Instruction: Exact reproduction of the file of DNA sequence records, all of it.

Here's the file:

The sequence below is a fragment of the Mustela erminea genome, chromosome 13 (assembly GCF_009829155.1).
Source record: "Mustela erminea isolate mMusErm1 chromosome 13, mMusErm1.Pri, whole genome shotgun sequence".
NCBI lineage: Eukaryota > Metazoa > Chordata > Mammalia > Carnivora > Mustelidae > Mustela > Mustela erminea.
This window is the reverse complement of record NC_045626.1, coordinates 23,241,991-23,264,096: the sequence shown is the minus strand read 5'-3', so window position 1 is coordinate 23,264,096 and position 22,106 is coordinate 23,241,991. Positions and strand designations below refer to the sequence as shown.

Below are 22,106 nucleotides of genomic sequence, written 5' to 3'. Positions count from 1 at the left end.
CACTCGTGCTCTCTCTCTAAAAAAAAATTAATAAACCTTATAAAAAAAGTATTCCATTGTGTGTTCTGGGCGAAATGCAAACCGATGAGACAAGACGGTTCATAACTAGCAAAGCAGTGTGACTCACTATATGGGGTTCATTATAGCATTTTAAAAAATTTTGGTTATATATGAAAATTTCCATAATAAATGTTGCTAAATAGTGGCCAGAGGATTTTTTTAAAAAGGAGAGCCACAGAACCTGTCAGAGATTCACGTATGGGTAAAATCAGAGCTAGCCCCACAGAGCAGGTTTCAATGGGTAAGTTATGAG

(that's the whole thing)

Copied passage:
The sequence below is a fragment of the Mustela erminea genome, chromosome 13 (assembly GCF_009829155.1).
Source record: "Mustela erminea isolate mMusErm1 chromosome 13, mMusErm1.Pri, whole genome shotgun sequence".
NCBI lineage: Eukaryota > Metazoa > Chordata > Mammalia > Carnivora > Mustelidae > Mustela > Mustela erminea.
This window is the reverse complement of record NC_045626.1, coordinates 23,241,991-23,264,096: the sequence shown is the minus strand read 5'-3', so window position 1 is coordinate 23,264,096 and position 22,106 is coordinate 23,241,991. Positions and strand designations below refer to the sequence as shown.

Below are 22,106 nucleotides of genomic sequence, written 5' to 3'. Positions count from 1 at the left end.
CACTCGTGCTCTCTCTCTAAAAAAAAATTAATAAACCTTATAAAAAAAGTATTCCATTGTGTGTTCTGGGCGAAATGCAAACCGATGAGACAAGACGGTTCATAACTAGCAAAGCAGTGTGACTCACTATATGGGGTTCATTATAGCATTTTAAAAAATTTTGGTTATATATGAAAATTTCCATAATAAATGTTGCTAAATAGTGGCCAGAGGATTTTTTTAAAAAGGAGAGCCACAGAACCTGTCAGAGATTCACGTATGGGTAAAATCAGAGCTAGCCCCACAGAGCAGGTTTCAATGGGTAAGTTATGAG